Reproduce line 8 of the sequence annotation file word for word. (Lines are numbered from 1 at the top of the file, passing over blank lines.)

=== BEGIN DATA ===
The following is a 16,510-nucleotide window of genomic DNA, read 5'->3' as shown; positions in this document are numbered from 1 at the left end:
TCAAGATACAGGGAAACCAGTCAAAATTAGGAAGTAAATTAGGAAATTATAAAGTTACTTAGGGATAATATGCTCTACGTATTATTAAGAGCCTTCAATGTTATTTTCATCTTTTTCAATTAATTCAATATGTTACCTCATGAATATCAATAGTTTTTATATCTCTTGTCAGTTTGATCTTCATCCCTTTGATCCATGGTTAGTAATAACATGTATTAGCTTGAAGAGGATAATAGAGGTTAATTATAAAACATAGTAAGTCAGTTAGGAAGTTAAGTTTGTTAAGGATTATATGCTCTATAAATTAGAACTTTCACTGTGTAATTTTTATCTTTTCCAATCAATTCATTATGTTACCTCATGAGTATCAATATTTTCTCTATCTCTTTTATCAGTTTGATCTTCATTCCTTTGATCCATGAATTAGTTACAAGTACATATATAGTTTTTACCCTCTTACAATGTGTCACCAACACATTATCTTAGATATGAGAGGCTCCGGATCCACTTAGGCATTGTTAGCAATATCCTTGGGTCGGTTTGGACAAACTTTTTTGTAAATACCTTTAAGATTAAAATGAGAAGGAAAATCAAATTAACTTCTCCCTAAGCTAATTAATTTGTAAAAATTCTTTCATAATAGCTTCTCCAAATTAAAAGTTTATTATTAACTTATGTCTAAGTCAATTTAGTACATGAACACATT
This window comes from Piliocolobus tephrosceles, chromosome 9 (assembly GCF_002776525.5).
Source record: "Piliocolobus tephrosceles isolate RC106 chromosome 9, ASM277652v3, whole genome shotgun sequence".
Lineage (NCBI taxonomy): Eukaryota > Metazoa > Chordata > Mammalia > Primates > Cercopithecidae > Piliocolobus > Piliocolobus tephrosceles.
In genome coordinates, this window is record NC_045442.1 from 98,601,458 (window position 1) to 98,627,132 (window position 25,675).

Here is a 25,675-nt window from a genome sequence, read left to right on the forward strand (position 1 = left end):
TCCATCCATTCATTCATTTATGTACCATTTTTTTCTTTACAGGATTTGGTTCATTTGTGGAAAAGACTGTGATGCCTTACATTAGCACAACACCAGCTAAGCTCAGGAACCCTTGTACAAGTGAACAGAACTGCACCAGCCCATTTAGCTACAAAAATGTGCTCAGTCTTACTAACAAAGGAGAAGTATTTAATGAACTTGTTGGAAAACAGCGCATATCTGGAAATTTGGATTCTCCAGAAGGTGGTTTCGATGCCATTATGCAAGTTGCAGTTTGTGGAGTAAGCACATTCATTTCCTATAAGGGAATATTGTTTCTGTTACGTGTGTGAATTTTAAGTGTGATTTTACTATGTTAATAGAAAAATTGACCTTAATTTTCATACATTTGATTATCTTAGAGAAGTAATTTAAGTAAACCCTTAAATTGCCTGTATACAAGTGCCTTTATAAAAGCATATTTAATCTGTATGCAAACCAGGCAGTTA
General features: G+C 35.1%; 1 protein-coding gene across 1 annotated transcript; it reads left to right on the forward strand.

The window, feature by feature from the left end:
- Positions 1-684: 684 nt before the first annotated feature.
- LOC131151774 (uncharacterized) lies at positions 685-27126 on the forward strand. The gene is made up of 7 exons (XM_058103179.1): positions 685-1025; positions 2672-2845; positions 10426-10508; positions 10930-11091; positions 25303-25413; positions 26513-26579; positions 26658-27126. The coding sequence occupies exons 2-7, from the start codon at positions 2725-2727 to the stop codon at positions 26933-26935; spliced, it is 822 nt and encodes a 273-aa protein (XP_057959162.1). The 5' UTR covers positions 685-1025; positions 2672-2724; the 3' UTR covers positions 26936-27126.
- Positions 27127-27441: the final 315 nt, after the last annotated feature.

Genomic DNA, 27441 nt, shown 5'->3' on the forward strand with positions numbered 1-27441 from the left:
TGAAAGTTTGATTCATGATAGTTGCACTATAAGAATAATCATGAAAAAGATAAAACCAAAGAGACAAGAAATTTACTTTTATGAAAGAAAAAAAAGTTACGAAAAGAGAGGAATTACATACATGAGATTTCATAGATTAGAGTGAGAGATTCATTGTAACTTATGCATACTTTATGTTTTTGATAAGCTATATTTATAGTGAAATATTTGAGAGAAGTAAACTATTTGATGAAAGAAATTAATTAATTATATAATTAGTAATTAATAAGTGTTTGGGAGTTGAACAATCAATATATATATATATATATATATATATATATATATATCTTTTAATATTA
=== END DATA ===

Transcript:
TCCATCCATTCATTCATTTATGTACCATTTTTTTCTTTACAGGATTTGGTTCATTTGTGGAAAAGACTGTGATGCCTTACATTAGCACAACACCAGCTAAGCTCAGGAACCCTTGTACAAGTGAACAGAACTGCACCAGCCCATTTAGCTACAAAAATGTGCTCAGTCTTACTAACAAAGGAGAAGTATTTAATGAACTTGTTGGAAAACAGCGCATATCTGGAAATTTGGATTCTCCAGAAGGTGGTTTCGATGCCATTATGCAAGTTGCAGTTTGTGGAGTAAGCACATTCATTTCCTATAAGGGAATATTGTTTCTGTTACGTGTGTGAATTTTAAGTGTGATTTTACTATGTTAATAGAAAAATTGACCTTAATTTTCATACATTTGATTATCTTAGAGAAGTAATTTAAGTAAACCCTTAAATTGCCTGTATACAAGTGCCTTTATAAAAGCATATTTAATCTGTATGCAAACCAGGCAGTTA